The algorithms that fuel social media and other online venues define people and how others perceive them, often for political and commercial advertising. Yet people are much more than the information they display online, more than cogs in the algorithms of the aggregated databases. People want and need to determine and articulate their own identities.
“Privacy matters because it enables us to determine and express our identities, by ourselves and with others, but ultimately – and essentially – on our own terms.”
Privacy gives people the “breathing room” to develop their preferred, authentic selves without interference from corporations, governments or other institutions and communities. People need privacy protections to pursue self-development, as well as their intellectual and political identity. Research suggests that developing your identity requires working within the implicit social boundaries outlined by information privacy.
People don’t really develop their identities through reasoning or studying philosophical texts. Throughout their lives, people explore who they are through play and experimentation in a social and cultural context. Solid privacy rules help people develop their individuality.
Political freedom and democracy require “intellectual privacy.”
In the summer of 2013, Edward Snowden famously exposed the scale and scope of the US National Security Agency’s (NSA) surveillance of people it deemed were, “radicalizing others through incendiary speeches.” The NSA intended to discredit such activists, although these people were not terrorists; in fact, some were respected scholars or religious leaders. The program that Snowden exposed sought to punish people for political speech, which normally falls under First Amendment protections.
“Privacy shields the development not just of our personal identities but of our political identities as well.”
Proper privacy laws give citizens the protection and safety to oppose the government and its policies, and the freedom to criticize and protest the government’s use or alleged abuse of power. A functioning democracy requires a free press, freedom of speech and freedom of assembly. In contrast, totalitarian societies wield both state secrecy and constant citizen surveillance. Such regimes intrinsically object to privacy protections.
In well functioning democracies, privacy protections enable people to be “free and self-governing citizens.” But even in democracies, the commercial sphere gathers information to promote brands for profit and some jurisdictions suppress voting in ways that echo the surveillance abuses of nondemocratic societies.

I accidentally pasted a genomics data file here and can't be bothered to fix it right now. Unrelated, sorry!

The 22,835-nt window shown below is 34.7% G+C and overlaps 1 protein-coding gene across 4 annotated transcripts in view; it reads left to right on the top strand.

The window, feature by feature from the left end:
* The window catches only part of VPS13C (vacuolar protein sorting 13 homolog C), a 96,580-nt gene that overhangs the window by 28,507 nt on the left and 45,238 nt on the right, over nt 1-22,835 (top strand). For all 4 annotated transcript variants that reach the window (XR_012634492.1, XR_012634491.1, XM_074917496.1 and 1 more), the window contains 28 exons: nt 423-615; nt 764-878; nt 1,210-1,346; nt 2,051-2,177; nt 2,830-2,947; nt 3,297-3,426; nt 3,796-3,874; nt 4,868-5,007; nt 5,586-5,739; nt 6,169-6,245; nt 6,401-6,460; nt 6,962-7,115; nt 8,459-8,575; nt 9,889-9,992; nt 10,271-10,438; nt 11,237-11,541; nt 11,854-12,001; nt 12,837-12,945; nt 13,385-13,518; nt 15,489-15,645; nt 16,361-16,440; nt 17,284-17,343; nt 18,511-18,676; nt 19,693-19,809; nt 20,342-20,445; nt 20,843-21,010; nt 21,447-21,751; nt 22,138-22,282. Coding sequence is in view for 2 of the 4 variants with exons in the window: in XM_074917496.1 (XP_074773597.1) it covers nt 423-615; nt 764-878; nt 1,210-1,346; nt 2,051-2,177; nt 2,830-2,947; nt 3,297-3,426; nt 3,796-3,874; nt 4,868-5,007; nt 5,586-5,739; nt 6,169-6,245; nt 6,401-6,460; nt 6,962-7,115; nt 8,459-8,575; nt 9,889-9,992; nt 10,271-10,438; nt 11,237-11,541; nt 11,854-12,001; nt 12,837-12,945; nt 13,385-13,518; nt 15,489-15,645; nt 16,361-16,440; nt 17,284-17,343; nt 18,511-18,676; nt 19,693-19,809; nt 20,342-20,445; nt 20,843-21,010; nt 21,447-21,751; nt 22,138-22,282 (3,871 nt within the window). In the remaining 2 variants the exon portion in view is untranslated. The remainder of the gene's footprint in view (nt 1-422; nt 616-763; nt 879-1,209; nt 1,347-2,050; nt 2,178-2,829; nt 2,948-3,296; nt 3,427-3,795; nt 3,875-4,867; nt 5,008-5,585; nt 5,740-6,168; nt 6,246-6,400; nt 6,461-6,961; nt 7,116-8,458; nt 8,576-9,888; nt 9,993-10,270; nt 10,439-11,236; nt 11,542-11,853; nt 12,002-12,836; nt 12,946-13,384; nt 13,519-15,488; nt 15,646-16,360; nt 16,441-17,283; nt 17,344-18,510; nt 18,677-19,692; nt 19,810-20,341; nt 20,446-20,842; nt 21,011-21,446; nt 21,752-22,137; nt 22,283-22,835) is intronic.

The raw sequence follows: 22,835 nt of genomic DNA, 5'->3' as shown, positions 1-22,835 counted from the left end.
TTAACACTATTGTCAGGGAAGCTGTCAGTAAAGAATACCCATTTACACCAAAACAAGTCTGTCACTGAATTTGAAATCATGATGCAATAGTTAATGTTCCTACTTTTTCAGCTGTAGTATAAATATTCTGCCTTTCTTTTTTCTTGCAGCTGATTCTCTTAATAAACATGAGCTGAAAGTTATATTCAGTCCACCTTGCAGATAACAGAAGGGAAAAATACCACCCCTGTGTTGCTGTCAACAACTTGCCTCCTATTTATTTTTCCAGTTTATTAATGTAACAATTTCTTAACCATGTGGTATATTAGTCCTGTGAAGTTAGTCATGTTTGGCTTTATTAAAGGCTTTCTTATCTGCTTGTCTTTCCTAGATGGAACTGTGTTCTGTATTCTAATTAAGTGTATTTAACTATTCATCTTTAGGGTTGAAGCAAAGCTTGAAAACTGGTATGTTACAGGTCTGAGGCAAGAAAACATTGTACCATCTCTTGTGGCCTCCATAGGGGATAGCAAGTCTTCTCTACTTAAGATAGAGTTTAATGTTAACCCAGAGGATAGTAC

Consumers need privacy for their protection.
The information revolution is every bit as significant and transformative today as the Industrial Revolution was in its time. Policymakers developed consumer protection laws in the 20th century to protect people from some forms of manipulation and abuse that evolved out of the Industrial Revolution and its products and services.
“Today the digital consumer confronts not just the goods and services of the industrial age but those of the information age as well.”
However, the risks inherent in the information age are different and more extreme. For example, in the past, many people understood how their cars worked and could even repair them. Today, few people can understand their cars, much less their laptops and smartphones, and they have no idea how to repair them. Human information fuels the information economy, right down to the material utilized to train AI.
Consumer protection law in the 21st century should overlap with privacy law. Most European countries already have a “data protection agency” as well as a consumer protection agency. The United States lags far behind in protecting consumers. America’s Federal Trade Commission, which seeks to prevent “unfair and deceptive trade practices,” is a product of the Industrial Age. The country still needs to develop adequate laws that promote fair, transparent information relationships between businesses and consumers – and protect 21st century consumers.
Society should regard privacy as a “fundamental human right.”
Privacy is social power – so how should the law reflect that reality? Laws and conventions should regulate how any actors – individuals, governments or companies – collect, store and use human information for whatever purposes. Privacy rules and laws should reflect relevant human values and control the power human information can confer. These values include the way people develop their identities, exercise political freedom within democracies, and act as consumers in the open market without manipulation and abuse.
“If we do that, then we might have an information revolution that is closer to the promises of the tech industry and lives up to those promises of human connection, empowerment and flourishing with which the internet broke onto the public stage in the 1990s.”
People should be able to regard information privacy as a basic, fundamental human right that protects them against incursions by other people, government and the private sector. The European Union’s Charter of Fundamental Rights and Freedoms already protects information privacy. But in 1974, when it could have done so, the United States Congress failed to extend the right to privacy to include information, and it has not remedied that error. For the sake of preserving American democracy, US law must codify the right to information privacy.
About the Author
Neil Richards, the Koch Distinguished Professor at Washington University School of Law, co-directs the Cordell Institute for Policy in Medicine & Law.